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Sunday, December 14, 2008

Clues to Top Secret Royal Enfield war work

Royal Enfield's contribution to beating the Axis in World War II naturally included the production of motorcycles, including the Flying Flea, the parachute dropped motorcycle that accompanied airborne troops into battle.


But the firm also contributed many other products besides motorcycles, including ammunition. Most intriguing, Royal Enfield operated an underground factory in the Wiltshire area, far from the headquarters factory at Redditch. You can see pictures of the deteriorated factory on the Underground Kent site.


Safe from Luftwaffe bombing, this subterranean plant in the galleries of the former Westwood Quarry was cutting edge technology. It was among the first fully temperature and humidity controlled space of its size. In other parts of these immense underground caves, precious paintings from Buckingham Palace and the British Museum found a haven. It was rumored that the Crown Jewels were there, too.


After the war, Royal Enfield did build motorcycles in its underground facility, which was no longer needed for defense work. But what had the company built there during the war? Surely not the side-valve motorcycles it was selling the War Department. Not in such premium space, next to paintings from the palace.



A Royal Enfield brochure from the immediate post-war period, shown for sale on eBay, may offer clues. In addition to touting motorcycles, the brochure proudly details "Our Wartime Record" and offers what it says is a "complete list" of goods the firm produced for the fighting forces.

The words "complete list" could be just casual phrasing. But I think there is a chance that the list is "complete" (after all, the war is over, the Cold War has yet to begin in earnest and secrecy may seem no longer necessary). If so, the weapons Royal Enfield was producing that were so precious they were worth protecting at high cost, are contained somewhere in this list:
  • Motorcycles, 125cc, 250cc, 350cc, 570cc.
  • Bicycles, military and civilian.
  • Predictors for Bofars anti-aircraft guns.
  • Oil motors for Bofars gun; ships stabilisers; searchlight controls; fuse setting, etc.
  • Diesel generator sets for wireless stations.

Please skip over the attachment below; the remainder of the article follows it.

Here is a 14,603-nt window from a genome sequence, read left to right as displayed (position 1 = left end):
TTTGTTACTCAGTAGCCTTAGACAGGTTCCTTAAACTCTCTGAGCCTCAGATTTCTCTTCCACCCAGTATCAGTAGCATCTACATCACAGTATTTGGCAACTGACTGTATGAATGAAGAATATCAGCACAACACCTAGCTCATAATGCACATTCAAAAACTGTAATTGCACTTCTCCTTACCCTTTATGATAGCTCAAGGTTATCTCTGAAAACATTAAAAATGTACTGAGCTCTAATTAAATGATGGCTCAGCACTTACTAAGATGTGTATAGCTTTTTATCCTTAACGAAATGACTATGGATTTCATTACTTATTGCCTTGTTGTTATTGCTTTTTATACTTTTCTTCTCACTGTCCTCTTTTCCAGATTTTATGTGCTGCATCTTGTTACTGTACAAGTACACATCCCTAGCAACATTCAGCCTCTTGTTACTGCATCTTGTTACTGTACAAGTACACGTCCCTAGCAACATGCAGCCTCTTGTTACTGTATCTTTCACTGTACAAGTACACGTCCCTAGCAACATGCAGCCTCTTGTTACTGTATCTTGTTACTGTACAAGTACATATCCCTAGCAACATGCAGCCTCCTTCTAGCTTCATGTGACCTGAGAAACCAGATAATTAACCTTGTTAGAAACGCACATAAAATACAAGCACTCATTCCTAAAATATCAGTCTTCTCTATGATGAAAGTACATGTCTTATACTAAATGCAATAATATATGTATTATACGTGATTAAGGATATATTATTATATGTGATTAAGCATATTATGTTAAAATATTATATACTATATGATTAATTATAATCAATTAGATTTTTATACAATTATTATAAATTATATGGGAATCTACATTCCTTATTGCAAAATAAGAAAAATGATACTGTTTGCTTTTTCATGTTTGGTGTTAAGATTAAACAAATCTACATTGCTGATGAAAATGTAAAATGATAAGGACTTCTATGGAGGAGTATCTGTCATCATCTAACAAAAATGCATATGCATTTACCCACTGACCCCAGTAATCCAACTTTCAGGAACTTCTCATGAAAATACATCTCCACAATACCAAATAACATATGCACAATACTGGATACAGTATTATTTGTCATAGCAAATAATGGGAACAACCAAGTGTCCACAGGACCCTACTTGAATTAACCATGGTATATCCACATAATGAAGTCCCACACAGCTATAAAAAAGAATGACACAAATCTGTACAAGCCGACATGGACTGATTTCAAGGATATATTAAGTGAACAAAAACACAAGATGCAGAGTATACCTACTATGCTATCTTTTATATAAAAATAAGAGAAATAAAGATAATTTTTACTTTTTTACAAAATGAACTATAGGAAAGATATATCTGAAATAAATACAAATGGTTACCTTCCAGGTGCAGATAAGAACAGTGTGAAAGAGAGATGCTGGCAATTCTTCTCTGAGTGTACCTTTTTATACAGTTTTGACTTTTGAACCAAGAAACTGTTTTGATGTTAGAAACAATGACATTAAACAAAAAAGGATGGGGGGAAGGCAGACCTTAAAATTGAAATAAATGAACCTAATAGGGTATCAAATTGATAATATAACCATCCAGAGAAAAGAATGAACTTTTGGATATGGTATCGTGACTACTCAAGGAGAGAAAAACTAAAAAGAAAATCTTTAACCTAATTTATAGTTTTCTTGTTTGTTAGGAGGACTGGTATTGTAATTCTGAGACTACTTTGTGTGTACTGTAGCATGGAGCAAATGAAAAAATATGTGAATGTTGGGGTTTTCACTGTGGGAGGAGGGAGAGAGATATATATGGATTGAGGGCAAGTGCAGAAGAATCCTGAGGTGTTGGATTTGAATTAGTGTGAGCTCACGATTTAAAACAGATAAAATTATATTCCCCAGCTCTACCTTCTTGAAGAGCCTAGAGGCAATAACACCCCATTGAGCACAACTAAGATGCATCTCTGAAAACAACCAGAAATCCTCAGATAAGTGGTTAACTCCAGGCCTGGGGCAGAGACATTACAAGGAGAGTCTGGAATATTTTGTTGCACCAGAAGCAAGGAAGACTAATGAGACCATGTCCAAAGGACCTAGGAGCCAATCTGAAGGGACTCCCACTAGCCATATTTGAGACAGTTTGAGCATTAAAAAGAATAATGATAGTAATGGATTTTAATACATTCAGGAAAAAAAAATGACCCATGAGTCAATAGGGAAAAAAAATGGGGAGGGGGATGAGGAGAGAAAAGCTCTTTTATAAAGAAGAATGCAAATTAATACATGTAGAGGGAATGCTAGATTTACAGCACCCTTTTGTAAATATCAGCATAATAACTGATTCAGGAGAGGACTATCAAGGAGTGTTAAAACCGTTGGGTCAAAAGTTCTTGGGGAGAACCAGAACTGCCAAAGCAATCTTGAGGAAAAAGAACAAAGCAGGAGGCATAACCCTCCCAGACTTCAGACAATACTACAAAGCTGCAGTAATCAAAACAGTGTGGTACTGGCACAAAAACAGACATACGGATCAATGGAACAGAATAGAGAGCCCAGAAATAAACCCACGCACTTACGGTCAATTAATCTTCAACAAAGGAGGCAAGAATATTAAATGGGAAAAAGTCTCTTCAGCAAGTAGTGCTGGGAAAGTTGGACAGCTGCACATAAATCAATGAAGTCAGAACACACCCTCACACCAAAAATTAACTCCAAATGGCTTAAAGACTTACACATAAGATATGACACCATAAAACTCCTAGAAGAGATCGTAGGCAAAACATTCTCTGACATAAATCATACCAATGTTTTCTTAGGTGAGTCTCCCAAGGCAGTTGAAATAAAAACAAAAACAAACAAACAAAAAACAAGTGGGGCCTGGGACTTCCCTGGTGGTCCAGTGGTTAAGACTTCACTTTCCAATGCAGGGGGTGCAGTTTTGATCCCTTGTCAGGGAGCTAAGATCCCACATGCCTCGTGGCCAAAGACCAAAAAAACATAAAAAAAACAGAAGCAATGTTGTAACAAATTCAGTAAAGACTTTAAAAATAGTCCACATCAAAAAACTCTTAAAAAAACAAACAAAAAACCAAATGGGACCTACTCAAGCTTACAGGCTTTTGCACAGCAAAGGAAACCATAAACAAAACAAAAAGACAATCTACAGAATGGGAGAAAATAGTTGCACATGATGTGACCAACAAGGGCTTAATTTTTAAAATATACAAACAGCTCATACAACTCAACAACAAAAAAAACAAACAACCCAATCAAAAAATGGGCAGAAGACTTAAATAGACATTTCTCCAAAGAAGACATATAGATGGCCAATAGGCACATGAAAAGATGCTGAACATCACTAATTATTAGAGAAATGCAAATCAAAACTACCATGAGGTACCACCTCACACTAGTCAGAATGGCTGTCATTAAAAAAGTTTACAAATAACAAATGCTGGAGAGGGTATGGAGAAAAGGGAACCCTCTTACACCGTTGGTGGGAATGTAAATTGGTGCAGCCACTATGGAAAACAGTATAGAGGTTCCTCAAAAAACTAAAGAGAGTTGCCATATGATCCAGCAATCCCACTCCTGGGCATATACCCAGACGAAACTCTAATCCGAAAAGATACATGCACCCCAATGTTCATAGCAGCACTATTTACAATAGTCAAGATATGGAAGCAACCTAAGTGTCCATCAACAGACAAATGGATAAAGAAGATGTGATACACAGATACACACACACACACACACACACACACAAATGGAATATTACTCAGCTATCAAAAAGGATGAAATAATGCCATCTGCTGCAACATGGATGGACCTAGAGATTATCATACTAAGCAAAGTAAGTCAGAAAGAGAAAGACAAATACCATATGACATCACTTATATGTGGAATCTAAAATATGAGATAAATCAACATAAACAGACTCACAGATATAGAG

• Petrol generator sets.
  • Electrically-driven generator sets, for testing aeroplanes and radar equipment.
  • Resetter boxes for gun sights.
  • Gyroscopic sight for Oerlikon and other guns.
  • Anti-vibration mounts for gun sights.
  • Armor-piercing shot for 40mm anti-tank guns.
  • Petrol-driven pump units for tank turrets.
  • Straight-line cams for use in precision instruments.
  • Self-synchronising equipment for 40mm guns.
  • Lag-compensating and self-sectoring equipment for gun sights.
  • Tubular crates for enclosing motorcycles to be dropped from parachutes.
But what are "electrically-driven generator sets for testing aeroplane and radar equipment"? Oil motors for guns, stabilizers and searchlight controls sound pretty mundane, but when this extends to "fuse setting" and "etc." you begin to wonder.

People who know more than I do about weapon systems may be able to identify what among the predictors, gyroscopic sights, resetter boxes, lag-compensating and self-sectoring and self-synchronizing equipment would be worth building in a secret factory.

4 comments:

  1. As to your list of war items produced: The "electrically-driven generator" was probably what might be known as a dyna-motor. This was essentially a dc generator belt driven by an electric motor. Since aircraft electronics required, what I believe to be at the time, 28V DC. A motor powered by powerline voltage could used to drive a 28V generator whose output could then be used to test 28V aircraft equipment that had been removed from the plane.

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  2. Excellent! Now we're getting someplace. That sounds like an important piece of equipment but not something you couldn't get somewhere else, so probably not worth making in a bomb-proof bunker. So, what else on the list looks victory-critical to you? Lots of this stuff relates to the 40mm Bofors anti-aircraft gun. Was it a high-priority weapon? Who knows?

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  3. Situated In an Old Stone quarry near Westbury 1942. until 1970. Mostly equipment for AAA batteries known as preditors for ascertaining height & siteing. Most staff were transferred from Redditch lived in Prefabs.

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  4. 125 flees were made in edenborgh

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